“An agent?” Buffy said, becoming a little worried, balancing on the balls of her feet, torn between staying around and learning all she could from this odd duck and running off to the Magic Box to tell her friends about this impending doom.
Orlando nodded. “You see, according to our calendar, and our reckoning there are only certain times of the year where spiritual energy should be at its peak, one of those times is due to come up,” he paused and counted on his fingers, “one, two, divide by ten, on the date you call the first of November, Samhain, or it’s called All Saints Day followed by All Souls Day.”
“The day after Halloween?” Buffy replied.
“And what happens then?”
“I ask your indulgence for a while longer,” Orlando blushed, his fair skin darkening to an ivory white. “I do not yet know the identity of the agent the Lord of Avalon has dispatched. I need to investigate further. And please understand that I say this not to distress you, but the identity of the mortal they have targeted as being responsible for upsetting the balance between magic and nature is known to you.”
“The Wiccan witch,” Orlando whispered, tossing his head and allowing his silver hair to fall over his eyes.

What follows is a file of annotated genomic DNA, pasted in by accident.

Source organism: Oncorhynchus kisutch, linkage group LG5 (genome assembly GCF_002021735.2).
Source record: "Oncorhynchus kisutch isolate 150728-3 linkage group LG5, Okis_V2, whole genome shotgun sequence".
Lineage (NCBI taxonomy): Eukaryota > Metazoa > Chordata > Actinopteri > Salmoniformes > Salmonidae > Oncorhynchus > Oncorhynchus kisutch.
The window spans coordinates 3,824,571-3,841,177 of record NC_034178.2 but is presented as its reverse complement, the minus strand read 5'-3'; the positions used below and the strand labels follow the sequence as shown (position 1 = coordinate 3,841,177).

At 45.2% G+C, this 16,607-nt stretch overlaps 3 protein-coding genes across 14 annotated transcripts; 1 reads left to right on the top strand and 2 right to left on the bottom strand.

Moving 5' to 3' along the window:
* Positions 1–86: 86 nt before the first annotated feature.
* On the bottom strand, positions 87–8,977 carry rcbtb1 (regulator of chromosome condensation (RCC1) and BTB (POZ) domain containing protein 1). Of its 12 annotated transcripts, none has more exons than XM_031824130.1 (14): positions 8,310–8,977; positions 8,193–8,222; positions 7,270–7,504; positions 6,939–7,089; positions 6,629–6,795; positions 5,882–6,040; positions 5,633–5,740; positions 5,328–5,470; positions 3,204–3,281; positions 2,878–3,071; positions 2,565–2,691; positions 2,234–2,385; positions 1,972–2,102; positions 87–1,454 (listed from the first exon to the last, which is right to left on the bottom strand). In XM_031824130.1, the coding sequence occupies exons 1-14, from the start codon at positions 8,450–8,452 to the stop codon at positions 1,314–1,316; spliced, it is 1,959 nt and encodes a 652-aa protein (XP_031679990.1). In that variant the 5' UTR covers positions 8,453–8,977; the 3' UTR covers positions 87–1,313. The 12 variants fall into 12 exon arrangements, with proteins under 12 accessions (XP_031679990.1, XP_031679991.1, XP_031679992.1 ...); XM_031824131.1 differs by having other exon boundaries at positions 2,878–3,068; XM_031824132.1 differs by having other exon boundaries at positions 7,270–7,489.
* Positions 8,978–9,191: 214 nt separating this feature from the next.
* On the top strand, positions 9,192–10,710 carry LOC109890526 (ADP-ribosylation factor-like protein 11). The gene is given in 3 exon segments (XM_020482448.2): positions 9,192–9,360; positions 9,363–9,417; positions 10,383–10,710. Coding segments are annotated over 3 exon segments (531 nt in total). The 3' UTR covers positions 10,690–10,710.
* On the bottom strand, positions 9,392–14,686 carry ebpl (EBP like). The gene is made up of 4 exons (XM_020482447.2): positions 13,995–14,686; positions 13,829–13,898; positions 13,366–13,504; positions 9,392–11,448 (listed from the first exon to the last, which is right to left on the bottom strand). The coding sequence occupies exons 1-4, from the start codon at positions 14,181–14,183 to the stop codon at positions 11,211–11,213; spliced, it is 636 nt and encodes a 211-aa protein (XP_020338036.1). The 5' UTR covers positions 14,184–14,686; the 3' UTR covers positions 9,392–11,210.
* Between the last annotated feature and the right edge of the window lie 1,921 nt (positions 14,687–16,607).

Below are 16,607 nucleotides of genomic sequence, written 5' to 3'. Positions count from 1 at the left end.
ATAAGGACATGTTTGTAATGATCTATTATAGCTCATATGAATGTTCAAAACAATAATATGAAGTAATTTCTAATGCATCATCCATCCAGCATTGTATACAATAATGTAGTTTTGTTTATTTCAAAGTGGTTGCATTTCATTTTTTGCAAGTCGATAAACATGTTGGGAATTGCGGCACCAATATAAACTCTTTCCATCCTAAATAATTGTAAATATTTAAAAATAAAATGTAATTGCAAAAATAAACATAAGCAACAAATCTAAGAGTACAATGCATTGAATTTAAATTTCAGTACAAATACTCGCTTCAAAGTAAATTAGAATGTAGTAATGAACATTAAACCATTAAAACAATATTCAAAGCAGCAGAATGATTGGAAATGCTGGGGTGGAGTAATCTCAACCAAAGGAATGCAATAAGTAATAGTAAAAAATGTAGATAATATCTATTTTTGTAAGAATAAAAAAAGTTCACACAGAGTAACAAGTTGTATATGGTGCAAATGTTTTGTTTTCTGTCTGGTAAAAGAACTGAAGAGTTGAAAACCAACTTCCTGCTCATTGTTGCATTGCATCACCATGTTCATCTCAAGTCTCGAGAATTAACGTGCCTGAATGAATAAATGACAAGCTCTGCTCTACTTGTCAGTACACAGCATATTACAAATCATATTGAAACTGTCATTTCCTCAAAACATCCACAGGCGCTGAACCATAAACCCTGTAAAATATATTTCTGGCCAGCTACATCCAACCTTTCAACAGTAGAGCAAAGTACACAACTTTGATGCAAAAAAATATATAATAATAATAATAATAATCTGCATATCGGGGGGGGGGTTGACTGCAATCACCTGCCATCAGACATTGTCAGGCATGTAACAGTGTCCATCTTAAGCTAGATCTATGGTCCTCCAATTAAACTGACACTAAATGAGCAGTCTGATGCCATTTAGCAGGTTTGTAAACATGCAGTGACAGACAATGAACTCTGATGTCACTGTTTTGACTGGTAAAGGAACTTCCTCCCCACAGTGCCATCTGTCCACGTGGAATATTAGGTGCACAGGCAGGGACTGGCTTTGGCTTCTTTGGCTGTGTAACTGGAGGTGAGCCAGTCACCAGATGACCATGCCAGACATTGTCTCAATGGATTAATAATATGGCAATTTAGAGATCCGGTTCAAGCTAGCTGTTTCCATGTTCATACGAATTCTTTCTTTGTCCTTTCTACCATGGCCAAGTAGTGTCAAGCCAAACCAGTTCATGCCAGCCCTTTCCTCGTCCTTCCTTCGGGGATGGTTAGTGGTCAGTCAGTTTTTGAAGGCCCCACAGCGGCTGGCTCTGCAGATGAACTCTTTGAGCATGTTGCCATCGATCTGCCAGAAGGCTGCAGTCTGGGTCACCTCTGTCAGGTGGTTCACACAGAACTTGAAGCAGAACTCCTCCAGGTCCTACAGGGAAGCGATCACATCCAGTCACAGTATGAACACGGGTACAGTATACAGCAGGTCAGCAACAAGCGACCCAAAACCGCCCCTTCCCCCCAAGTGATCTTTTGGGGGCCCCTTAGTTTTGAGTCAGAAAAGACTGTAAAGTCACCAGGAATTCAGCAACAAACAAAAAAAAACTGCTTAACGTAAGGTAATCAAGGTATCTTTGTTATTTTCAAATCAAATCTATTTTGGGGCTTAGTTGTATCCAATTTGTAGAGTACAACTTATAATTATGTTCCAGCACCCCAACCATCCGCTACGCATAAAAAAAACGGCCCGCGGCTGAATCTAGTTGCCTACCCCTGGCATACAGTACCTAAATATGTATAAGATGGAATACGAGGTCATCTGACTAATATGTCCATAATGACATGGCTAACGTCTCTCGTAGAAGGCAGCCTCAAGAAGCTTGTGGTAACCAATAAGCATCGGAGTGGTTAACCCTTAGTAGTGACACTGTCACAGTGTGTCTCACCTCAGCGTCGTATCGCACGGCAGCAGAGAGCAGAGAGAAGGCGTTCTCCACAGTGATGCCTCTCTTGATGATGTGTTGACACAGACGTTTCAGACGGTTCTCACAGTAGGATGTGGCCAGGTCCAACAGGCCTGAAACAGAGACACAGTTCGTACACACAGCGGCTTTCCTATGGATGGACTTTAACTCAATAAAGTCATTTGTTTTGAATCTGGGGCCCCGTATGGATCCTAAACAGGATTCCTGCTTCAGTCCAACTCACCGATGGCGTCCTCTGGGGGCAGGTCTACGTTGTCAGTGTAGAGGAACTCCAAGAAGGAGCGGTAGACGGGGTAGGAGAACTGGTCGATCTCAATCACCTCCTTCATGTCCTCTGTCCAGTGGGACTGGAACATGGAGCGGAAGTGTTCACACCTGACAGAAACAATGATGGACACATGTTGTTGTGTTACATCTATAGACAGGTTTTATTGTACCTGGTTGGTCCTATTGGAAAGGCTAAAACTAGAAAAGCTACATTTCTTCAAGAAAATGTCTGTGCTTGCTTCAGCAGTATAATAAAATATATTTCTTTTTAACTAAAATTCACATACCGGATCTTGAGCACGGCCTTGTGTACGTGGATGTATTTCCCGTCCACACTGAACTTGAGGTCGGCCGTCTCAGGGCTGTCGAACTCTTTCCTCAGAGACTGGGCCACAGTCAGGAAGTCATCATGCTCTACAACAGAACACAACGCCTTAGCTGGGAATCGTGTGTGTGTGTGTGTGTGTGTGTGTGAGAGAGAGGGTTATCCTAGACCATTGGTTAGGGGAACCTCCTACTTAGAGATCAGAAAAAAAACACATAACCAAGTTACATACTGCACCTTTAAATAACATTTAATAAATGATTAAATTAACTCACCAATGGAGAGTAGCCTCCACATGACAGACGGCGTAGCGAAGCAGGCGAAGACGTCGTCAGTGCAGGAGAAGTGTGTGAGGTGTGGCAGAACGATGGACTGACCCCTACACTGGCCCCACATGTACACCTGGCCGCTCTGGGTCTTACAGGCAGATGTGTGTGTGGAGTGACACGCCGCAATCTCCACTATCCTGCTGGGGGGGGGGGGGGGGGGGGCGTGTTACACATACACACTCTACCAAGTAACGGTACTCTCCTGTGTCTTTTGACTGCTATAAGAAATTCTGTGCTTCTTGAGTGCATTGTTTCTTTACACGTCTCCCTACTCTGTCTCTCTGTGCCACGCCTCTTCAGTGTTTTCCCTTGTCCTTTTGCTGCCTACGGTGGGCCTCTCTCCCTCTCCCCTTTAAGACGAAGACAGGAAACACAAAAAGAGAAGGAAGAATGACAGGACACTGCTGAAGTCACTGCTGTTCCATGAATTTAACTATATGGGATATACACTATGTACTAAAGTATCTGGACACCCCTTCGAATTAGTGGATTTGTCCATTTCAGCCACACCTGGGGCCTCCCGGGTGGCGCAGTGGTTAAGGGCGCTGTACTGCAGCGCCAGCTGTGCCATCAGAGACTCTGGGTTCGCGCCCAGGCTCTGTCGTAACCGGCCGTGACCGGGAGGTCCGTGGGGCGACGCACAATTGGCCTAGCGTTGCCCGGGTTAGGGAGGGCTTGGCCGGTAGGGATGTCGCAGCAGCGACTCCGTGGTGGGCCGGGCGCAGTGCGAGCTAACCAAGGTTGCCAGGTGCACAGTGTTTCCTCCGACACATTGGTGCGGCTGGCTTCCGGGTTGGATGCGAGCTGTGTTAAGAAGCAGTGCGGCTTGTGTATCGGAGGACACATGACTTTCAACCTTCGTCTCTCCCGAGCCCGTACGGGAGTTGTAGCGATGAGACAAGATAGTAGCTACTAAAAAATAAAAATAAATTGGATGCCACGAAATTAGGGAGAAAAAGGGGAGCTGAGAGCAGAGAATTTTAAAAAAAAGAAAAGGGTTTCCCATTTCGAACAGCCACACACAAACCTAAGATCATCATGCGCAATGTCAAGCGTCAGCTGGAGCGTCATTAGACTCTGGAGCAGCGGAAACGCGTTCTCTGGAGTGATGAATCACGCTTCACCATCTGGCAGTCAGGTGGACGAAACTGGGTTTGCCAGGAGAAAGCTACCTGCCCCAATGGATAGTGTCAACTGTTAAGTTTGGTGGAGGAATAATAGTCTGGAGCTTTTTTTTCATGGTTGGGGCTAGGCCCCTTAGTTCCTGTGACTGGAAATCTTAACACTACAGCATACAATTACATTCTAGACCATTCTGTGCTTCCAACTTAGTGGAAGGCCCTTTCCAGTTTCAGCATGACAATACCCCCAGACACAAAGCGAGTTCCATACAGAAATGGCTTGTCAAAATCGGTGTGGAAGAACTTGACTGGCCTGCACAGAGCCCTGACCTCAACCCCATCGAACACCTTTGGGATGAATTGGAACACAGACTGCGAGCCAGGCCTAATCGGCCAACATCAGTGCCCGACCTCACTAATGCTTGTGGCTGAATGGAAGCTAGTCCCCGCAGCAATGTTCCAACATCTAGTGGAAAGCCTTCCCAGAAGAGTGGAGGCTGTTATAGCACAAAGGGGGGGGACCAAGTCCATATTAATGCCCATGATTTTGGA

“They’re after Willow?” Buffy asked.
“Who’s the agent? How much time do I have to work with here?” Buffy asked.
“I am sorry,” Orlando replied, hanging his head and stuffing his hands into the pockets of his tunic. “I pray your indulgence. I do not yet know the identity of the agent. “
“How come you’re giving the runaround. Do you always provide information in dribs and drabs?”
“I assume, Mi Lord, that thou wilst be sending an enforcer?” Tatiana asked.
“Indeed,” Oberon smiled, his thin lips creasing in a narrow furrow. “I believe that I have such a person in mind.” He cocked his head to one side, mulling over his options. “In fact, HE must just welcome such an opportunity. That is if I can persuade him to stir out of his centuries-long self-imposed hibernation.
Tatiana looked startled for a moment, the embroidered gown she had been mending sliding out of her fingers and falling to the floor with a soft rustle of cloth. “Thou do not mean The Horned God?”